In a country where the director of news at one of the most influential Urdu news channels (Geo), the editor of a major English newspaper (Dawn), and the spokesman for the army are all related to each other, examination of the media is absolutely vital. An essential and healthy check on unfettered power. So the next time the media collectively screams ‘What about freedom of media?’ after some government clampdown we should all raise a sceptical eyebrow at their hypocrisy. It seems the Pakistan media like a free media except when it comes to commenting on itself.

ISPR, Dawn, Geo and ARY in the family

Published in The Express Tribune, September 22nd, 2010.

This article has been revised to reflect the following correction:

Correction: September 22, 2010

Due to a proofreading oversight, an earlier version of the article had misspelt organisation. The error has been corrected.

About the author

Ahmed Iqbalabadi


Click here to post a comment
  • Mazhar Abbas [EX President Pakistan Federal Union of Journalists] was pathetic in yesterday’s CNBC’s program wherein Afzal Butt [Rawalpindi Journalist], Late. Khalid Khawaja’s son and Rasheed Rehman [Editor Daily Times] were participating. Both the journalists were doing their best to protect Hamid Mir and advising “patience” to Khawaja’s son, saying “Campaign against Hamid Mir should be stopped but what about Constant Campaign against an Elected Government and above all Politicians without any cogent reason in the same Media? At one point Rasheed Rehman said “the way we [Journalists] are violating the code of ethics, this newly acquired Press Freedom “Ghus Jaigi – Would stick up…” while Rasheed Rehman patiently listened to Mazhar and Afzal but when he started his reply Mazhar [his elder Brothers, Zafar [BBC/Dawn Group], Azhar [Director GEO and he temporarily worked in DawnNews as well and then again shuttled back to GEO] and Afzal started interrupting Rasheed Rehman – These Senior Journalists instead of being sanctimonious should stop acting like “Common Stock Brokers/Traders” who switch TV Channels more rapidly than Stock Brokers switch Partners for example Mushtaq Minhas and Nusrat Javed “doing their orgy – Bolta Pakistan” on Dunya TV. I ask do they have any self respect left in them. Jang Group/Hamid Mir’s Controversy & Twisted Logic of Dawn Group of Newspapers.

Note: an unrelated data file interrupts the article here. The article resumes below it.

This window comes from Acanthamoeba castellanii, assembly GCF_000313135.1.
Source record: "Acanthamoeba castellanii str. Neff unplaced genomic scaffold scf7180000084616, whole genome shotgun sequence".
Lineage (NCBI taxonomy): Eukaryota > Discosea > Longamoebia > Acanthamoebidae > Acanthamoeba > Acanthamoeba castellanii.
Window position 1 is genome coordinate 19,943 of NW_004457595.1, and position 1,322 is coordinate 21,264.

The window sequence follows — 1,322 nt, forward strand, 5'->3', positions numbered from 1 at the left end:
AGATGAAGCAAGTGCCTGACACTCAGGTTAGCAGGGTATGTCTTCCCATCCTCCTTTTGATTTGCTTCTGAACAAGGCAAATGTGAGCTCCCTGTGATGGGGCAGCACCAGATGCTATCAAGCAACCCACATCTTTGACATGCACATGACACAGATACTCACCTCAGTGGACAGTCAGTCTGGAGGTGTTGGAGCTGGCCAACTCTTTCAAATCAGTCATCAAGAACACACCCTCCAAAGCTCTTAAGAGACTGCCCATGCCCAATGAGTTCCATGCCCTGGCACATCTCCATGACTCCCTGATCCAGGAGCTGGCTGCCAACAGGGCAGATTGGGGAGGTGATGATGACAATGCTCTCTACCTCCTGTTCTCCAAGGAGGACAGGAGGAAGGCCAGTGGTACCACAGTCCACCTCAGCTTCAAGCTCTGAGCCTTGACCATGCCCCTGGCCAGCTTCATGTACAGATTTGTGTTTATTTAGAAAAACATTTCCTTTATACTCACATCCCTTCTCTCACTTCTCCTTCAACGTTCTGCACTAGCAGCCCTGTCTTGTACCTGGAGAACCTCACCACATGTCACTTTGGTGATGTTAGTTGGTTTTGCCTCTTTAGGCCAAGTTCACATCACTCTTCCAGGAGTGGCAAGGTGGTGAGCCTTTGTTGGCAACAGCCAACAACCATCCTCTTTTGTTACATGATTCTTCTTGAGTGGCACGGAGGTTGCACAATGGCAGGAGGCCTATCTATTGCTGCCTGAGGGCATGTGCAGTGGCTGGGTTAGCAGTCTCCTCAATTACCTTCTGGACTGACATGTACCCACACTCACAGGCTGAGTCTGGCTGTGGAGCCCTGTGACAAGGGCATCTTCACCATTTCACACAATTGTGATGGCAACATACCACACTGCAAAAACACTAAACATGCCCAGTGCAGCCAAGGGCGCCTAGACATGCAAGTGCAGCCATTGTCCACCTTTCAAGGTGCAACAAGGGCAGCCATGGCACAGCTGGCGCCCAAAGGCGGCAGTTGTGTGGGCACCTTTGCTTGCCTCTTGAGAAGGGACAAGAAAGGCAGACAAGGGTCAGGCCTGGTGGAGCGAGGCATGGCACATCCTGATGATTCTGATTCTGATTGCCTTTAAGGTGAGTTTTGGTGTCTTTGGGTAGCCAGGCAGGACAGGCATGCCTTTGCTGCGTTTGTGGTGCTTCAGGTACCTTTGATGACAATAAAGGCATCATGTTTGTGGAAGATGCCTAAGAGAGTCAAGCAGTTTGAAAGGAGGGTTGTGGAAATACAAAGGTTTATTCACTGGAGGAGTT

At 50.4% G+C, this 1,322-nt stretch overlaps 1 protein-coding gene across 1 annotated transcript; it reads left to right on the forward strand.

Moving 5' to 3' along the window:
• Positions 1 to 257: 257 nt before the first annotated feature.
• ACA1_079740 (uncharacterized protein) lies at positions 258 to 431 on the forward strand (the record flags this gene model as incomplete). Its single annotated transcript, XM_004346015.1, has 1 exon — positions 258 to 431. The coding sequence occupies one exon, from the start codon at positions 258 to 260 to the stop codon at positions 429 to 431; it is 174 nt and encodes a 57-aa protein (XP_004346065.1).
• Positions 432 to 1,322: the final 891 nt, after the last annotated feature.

• ‎”The Abbas brothers destroyed Dawn, which was the dream of any journalist in Pakistan,” said a perturbed employee. “Under a conspiracy, Azhar Abbas started the white elephant (Dawn News) and left it in the middle. “After looting Dawn, he (Azhar Abbas) joined the Jang Group (Geo TV) at a salary of 4.3 million monthly. But after creating differences between the government and the group, now he is going to join the BBC. The pride of the Brits is going to fall from grace like Dawn!
    “Zaffar Abbas is here to close down our newspaper,” the source said. “You know, after the failure of the criminal attack on you, Zaffar is unable to use his name as editor in the print-line of Dawn (Abbas Nasir’s name still being abused). He comes to office like a thief. The soul of Ahmed Ali Khan (late editor-in-chief) would be crying in the heavens seeing this ghost in his seat.” The employee predicted that Zaffar Abbas “will take over as group editor of The News after the total collapse of Dawn. Keep this in mind. I know the brothers of destruction very well!” Similar sentiments have been expressed by many other employees in the past as well. “Racist, sexist and sectarian bent of mind people are playing key role in Dawn’s downfall.” MONDAY, SEPTEMBER 6, 2010
    The art of looting people in misery By Habib R. Sulemani